I Want to Tell the Story

eucharist-1591663_640My husband and I have recently been attending a Catholic church near our home. He has belonged to the Catholic Church for almost twenty years, but everything about their church has been a new experience for me. I have been learning a little more about their church, and a little more about Jesus at each mass that I attend. Today was certainly a real learning experience for me. Not only do I want to tell the story, but I feel that I must tell the story!

It was Pentecost Sunday. Pentecost Sunday commemorates the day when the Holy Spirit filled Jesus’ disciples and it is considered to be the birth of the Christian church. The choir, which includes my husband, needed to be there a full hour before the service began so that they could rehearse with the orchestra.

Because of this, the early morning mass was leaving the sanctuary when we arrived. A professor that I knew from the department that I used to work in stepped out with his son. His wife is also a professor in the same department. If they had mentioned to me that they were Catholic, I don’t remember it. As a Protestant, I thought anyone who was Catholic was not a Christian and, therefore, was easily dismissed.

I am not quite sure where I came up with that Protestant prejudice, but so it was. Perhaps Martin Luther himself started that ugly rumor! :-)

The Sunday Morning choir, along with the live orchestra, filled the front of the sanctuary and because of that, I had to sit in the back of the church. Two elderly ladies also came in; one used a walker and one used a cane. They sat down one row in front of me. Our church is designed so that those with mobility impairments, such as myself, can sit up front, but today we all had to sit in the back because of the orchestra set up for this special service.

When the congregation began to say the “Our Father” prayer (The Lord’s Prayer), a friend that I have recently met in the RCIA class (Rite of Christian Initiation) stepped over to me and clasped my hand. She and I began to recite this prayer together. The fellowship that we were sharing so touched my heart that tears came to my eyes. They were most definitely “happy tears!”

Many Christian churches, including Catholics, believe in the Real Presence. The idea of the Real Presence is the belief that in the act of consecrating the bread and wine, they truly become the body, blood, soul, and Divinity of Jesus Christ, even though the appearance and taste of bread and wine remain. In other words, Jesus is really present! This is a belief held, in some form, by most Christians in the world today.

Our mass had progressed to sharing in the Holy Communion. Typically, this is the reason that those with mobility impairments sit up front. It allows the priest to come to them and offer them communion. Everyone got up from the pews and began walking to the altar, all except for me and those two elderly ladies sitting one row in front of me.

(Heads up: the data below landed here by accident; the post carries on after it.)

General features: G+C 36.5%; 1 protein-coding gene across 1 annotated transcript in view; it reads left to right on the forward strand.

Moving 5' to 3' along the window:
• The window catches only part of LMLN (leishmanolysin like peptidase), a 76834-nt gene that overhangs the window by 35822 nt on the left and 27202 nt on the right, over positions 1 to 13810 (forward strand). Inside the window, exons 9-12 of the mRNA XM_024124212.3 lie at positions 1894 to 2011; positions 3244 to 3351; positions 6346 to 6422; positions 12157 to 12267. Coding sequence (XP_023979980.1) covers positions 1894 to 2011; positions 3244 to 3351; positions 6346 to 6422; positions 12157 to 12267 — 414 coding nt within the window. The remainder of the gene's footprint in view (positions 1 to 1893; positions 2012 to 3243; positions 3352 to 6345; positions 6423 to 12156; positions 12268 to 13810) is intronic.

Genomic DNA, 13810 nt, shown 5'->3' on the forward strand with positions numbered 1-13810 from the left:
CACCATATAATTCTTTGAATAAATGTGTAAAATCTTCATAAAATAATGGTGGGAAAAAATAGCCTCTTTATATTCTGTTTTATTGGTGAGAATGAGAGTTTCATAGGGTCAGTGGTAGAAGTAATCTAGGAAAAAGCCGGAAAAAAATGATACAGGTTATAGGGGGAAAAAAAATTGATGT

Several of my RCIA instructors have mentioned the complete joy they often see in the eyes of worshipers when they receive Holy Communion. These ladies knew they were missing out on the highest point of Christian worship – to receive the body and blood of Jesus Christ! It just broke my heart to witness their complete disappointment and total despair.

An usher came up to me and asked me if I wanted to receive communion. As a non-Catholic, I am not able to participate in the communion, but I told him that those two ladies sitting beside me wanted to. And with that, he was gone. I did not know what was happening, but in just a matter of moments, Father Tim, our priest, showed up and gave the host to both ladies.

Catholic teaching says that a priest is an alter Christus. That means that they consider him to be acting in the person of Christ at every sacrament, including mass. These two elderly ladies wanted to receive Jesus and Father Tim brought Him to them!

Once again, I was able to witness God at work through His earthly servants. It was simply astounding to get to witness this! I guess it was just another part of God’s special plan for me.

Have you ever considered going to a mass in your neighborhood?  It is a most interesting experience and you will even get to meet Jesus there.  Really!  If you have a comment to share, please scroll down and leave your comment.

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About Raeanne Woodman

Less than a month after my twenty -fifth birthday, I had a brain hemorrhage. I had two brain surgeries at that time. It saved my life, but it left me unable to walk or use my left hand. I have been a wheel-chair user since 1989, nearly half of my life. I have always considered myself very blessed and quite unique. I graduated from Ohio State and went on to be employed by the university for twelve years. I met another unique individual at my church and he and I were married seven years ago. With this blog, I want to tell you a little about myself and how I've learned to live in our world. I love to cook, albeit with my own adaptations. I also want to share some great user-friendly merchandise and deals with you. And I would also be blessed if you would share your great ideas with me. This blog promises to be mutually rewarding!
This entry was posted in Disability Focus, Spiritual Focus and tagged , , , . Bookmark the permalink.

One Response to I Want to Tell the Story

  1. Kathleen Carlson says:

    The Holy Spirit has touched my heart in a special way through this witness Raeanne. Thank you so much for sharing and allowing God to use you to give His blessings.

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